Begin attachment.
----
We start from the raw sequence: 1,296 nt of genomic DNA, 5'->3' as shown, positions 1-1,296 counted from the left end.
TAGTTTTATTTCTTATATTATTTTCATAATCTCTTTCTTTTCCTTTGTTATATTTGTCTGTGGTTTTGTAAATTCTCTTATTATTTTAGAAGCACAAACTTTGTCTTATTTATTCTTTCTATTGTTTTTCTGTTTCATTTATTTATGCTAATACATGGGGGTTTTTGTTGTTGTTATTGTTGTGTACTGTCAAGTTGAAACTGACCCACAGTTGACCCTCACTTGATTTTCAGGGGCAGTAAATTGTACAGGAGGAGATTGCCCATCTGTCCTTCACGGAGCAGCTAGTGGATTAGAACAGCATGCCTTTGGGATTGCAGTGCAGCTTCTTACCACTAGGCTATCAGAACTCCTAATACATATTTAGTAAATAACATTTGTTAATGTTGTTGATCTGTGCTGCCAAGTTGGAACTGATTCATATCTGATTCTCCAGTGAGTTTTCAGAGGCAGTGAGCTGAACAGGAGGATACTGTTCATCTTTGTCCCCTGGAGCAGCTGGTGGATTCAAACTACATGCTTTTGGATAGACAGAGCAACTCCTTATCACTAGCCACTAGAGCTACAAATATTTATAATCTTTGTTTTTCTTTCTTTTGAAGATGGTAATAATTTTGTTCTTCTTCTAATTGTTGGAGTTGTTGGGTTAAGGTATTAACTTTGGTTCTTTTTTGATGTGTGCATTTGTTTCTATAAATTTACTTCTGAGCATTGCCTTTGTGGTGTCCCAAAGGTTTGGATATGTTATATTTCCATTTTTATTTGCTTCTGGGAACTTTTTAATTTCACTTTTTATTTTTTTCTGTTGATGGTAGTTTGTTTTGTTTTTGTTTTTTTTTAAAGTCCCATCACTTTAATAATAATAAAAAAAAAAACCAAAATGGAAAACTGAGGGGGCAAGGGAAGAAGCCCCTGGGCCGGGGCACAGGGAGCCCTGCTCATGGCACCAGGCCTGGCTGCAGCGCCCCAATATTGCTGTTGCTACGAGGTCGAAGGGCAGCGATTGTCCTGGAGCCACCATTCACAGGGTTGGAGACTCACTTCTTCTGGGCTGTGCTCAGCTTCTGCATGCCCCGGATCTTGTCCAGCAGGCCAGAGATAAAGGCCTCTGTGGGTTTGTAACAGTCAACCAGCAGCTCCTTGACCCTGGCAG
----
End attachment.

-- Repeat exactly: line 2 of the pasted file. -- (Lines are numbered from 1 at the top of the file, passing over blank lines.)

TAGTTTTATTTCTTATATTATTTTCATAATCTCTTTCTTTTCCTTTGTTATATTTGTCTGTGGTTTTGTAAATTCTCTTATTATTTTAGAAGCACAAACTTTGTCTTATTTATTCTTTCTATTGTTTTTCTGTTTCATTTATTTATGCTAATACATGGGGGTTTTTGTTGTTGTTATTGTTGTGTACTGTCAAGTTGAAACTGACCCACAGTTGACCCTCACTTGATTTTCAGGGGCAGTAAATTGTACAGGAGGAGATTGCCCATCTGTCCTTCACGGAGCAGCTAGTGGATTAGAACAGCATGCCTTTGGGATTGCAGTGCAGCTTCTTACCACTAGGCTATCAGAACTCCTAATACATATTTAGTAAATAACATTTGTTAATGTTGTTGATCTGTGCTGCCAAGTTGGAACTGATTCATATCTGATTCTCCAGTGAGTTTTCAGAGGCAGTGAGCTGAACAGGAGGATACTGTTCATCTTTGTCCCCTGGAGCAGCTGGTGGATTCAAACTACATGCTTTTGGATAGACAGAGCAACTCCTTATCACTAGCCACTAGAGCTACAAATATTTATAATCTTTGTTTTTCTTTCTTTTGAAGATGGTAATAATTTTGTTCTTCTTCTAATTGTTGGAGTTGTTGGGTTAAGGTATTAACTTTGGTTCTTTTTTGATGTGTGCATTTGTTTCTATAAATTTACTTCTGAGCATTGCCTTTGTGGTGTCCCAAAGGTTTGGATATGTTATATTTCCATTTTTATTTGCTTCTGGGAACTTTTTAATTTCACTTTTTATTTTTTTCTGTTGATGGTAGTTTGTTTTGTTTTTGTTTTTTTTTAAAGTCCCATCACTTTAATAATAATAAAAAAAAAAACCAAAATGGAAAACTGAGGGGGCAAGGGAAGAAGCCCCTGGGCCGGGGCACAGGGAGCCCTGCTCATGGCACCAGGCCTGGCTGCAGCGCCCCAATATTGCTGTTGCTACGAGGTCGAAGGGCAGCGATTGTCCTGGAGCCACCATTCACAGGGTTGGAGACTCACTTCTTCTGGGCTGTGCTCAGCTTCTGCATGCCCCGGATCTTGTCCAGCAGGCCAGAGATAAAGGCCTCTGTGGGTTTGTAACAGTCAACCAGCAGCTCCTTGACCCTGGCAG